All Over Coffee, The Eviction Series #6



I realized I had not been home in two days. At least not inside. Not since I’d found the eviction notice on my door. Seeing that had made me panic. I ran out to find a new place to live only to see how cutthroat the market really was. Now I felt beaten and needed to rest.

Back home I found my front door plastered with nine more eviction notices. Did my landlord think I couldn’t read? A bicycle tour group pulled up in front of my building. A dozen or so people, all on rental bikes with fanny packs strapped to the front. The leader pointed to my building and announced through a megaphone: “This is number 54 on this week’s no-fault eviction tour.” Then he chuckled. “But of course it will be available at market rate in no time.”

Inside, the flat felt different. I was keenly aware of all my things, that I would have to touch every object and decide what to keep and what to toss. The thought was overwhelming. Because the truth was, I had way too much stuff. Ten years had turned my place into a stuff hotel. Items checked in, but they didn’t check out.

I went into the bedroom. It was afternoon and warm sunlight glowed at the southern window. I collapsed onto the bed and stared at the view that would be mine no more. A silly thing to be sentimental about. It wasn’t like the view was going to miss looking at me.

I was surprised by how hard I was taking this. Yes the flat was charming, but it was far from perfect. The windows were drafty, the electrical outlets were both two-pronged and too few, and the heater was a joke. I called the place home, but was it? After a decade, living here was more habit than choice. I could probably walk every inch in complete darkness and not bump into any walls or furniture, but was that really something to be proud of? How much did routine behavior create routine thought? Maybe I was stuck in a rut here and didn’t know it. Maybe this eviction was just what I needed. Wow, I thought. Look at me. Mister Lemonade.

This interlude of optimism must have just been me dozing, though, the result of my mind hovering in that place where you think you’re conscious but are actually asleep, because a loud pounding jolted me awake. I looked out the window to see the bike tour group on the roof next door. One of the guys was trying to plant a flag. Over and over he kept jabbing at the roof until finally the pole broke through and stuck.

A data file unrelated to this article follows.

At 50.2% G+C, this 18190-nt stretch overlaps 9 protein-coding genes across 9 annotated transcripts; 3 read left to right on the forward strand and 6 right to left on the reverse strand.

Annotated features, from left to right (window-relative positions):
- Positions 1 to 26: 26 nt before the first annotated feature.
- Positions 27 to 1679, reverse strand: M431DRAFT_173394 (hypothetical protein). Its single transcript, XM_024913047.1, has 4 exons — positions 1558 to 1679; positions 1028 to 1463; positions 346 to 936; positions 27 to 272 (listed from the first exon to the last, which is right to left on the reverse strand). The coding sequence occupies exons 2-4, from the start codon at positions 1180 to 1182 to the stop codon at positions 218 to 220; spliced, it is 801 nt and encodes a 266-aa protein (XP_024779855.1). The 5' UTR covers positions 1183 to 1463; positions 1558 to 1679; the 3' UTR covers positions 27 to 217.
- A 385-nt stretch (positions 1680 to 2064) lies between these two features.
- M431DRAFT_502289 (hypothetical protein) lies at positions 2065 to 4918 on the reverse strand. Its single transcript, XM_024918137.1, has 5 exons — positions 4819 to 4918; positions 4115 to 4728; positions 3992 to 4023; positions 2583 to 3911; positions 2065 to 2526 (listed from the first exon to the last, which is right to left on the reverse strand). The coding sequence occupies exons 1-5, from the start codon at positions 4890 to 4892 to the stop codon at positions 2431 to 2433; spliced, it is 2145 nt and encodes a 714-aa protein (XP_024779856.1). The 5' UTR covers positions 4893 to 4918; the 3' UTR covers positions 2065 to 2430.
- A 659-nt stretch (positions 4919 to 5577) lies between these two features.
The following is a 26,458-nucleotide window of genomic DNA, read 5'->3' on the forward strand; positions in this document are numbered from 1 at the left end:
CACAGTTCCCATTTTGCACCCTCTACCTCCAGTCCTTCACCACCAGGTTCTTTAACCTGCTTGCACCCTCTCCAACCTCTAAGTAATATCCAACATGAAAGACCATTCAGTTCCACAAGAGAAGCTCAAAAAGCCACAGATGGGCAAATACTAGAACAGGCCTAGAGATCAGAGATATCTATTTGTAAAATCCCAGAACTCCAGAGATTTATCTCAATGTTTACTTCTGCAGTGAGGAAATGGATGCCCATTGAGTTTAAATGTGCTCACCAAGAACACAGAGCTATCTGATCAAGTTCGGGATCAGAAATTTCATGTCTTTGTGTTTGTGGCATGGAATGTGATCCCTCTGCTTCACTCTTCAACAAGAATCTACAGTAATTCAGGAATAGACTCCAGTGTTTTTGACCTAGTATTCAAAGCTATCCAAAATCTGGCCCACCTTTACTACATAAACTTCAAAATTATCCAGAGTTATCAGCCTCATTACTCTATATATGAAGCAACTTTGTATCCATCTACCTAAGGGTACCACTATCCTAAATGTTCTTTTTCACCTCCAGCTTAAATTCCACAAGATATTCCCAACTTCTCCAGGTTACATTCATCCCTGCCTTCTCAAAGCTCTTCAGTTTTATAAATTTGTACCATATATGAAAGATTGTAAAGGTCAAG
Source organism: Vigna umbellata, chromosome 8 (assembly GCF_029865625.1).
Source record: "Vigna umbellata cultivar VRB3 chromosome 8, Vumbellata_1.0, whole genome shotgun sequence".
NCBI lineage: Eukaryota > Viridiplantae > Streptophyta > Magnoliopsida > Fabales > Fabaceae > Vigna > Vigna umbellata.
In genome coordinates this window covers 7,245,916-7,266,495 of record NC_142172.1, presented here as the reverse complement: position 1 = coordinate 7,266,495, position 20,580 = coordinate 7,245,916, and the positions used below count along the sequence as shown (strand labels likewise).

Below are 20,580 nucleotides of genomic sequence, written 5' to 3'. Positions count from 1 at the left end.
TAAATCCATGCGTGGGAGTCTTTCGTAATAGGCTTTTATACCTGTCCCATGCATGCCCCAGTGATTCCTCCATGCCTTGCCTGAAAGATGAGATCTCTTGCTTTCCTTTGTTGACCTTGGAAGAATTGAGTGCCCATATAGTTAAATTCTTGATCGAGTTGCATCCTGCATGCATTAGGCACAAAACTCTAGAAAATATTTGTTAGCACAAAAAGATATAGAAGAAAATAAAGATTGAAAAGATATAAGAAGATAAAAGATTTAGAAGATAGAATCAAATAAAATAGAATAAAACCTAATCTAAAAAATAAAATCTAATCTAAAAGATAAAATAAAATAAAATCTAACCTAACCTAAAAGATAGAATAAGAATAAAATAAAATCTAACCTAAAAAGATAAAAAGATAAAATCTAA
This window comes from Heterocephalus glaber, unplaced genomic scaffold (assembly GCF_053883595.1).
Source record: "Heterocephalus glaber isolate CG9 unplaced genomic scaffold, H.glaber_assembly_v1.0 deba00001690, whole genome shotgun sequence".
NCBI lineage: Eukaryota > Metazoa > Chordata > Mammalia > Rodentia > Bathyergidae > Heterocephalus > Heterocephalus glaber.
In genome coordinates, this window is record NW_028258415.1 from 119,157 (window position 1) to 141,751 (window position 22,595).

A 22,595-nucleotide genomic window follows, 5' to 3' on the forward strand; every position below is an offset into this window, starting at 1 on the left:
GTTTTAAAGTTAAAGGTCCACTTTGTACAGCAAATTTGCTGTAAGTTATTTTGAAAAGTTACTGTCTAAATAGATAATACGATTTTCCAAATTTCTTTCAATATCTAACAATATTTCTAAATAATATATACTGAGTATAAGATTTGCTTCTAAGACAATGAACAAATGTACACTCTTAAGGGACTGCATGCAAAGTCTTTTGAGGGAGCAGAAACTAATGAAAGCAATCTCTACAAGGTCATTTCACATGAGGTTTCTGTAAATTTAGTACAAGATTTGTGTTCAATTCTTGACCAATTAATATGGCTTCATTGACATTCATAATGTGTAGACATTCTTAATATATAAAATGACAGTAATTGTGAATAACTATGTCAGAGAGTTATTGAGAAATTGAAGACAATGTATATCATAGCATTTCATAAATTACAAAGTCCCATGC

I couldn’t make out any emblem. The fabric was white and the wind was whipping but the flag looked as though it might be blank. Which would have been pretty cool. After all, San Francisco had been allowing itself to be remade for centuries, which was one of the things I loved about the place. But then I realized the flag wasn’t actually blank. There was an emblem, but something was preventing me from seeing it. A sort of blurred out-ness, like when the local news showed footage of nudity. Suddenly a face popped in my window and I jumped back. It was one of the bikers. She held up her phone and pointed to the screen. “To continue,” she said, “You’ll need to give us your email and click this box. It’s our terms and conditions.”


GO HERE to view all the pieces in this series in chronological order.

Paul Madonna is the creator of the series All Over Coffee (San Francisco Chronicle 2004-2015), and the author of three books, All Over Coffee (City Lights 2007), Everything is its own reward (City Lights 2011), which won the 2011 NCBR Recognition Award for Best Book, and Close Enough for the Angels, his first full-length, illustrated novel. His drawings and stories have appeared in numerous international books and journals, as well as galleries and museums, including the San Francisco Contemporary Jewish Museum and the Oakland Museum of California. He was the founding Comics Editor for, has taught drawing at the University of San Francisco, and frequently lectures on creative practice, even when not asked. He holds a BFA from Carnegie Mellon University, and was the first (ever!) Art Intern at MAD Magazine (1993-94), for which he proudly received no money. Find more at More from this author →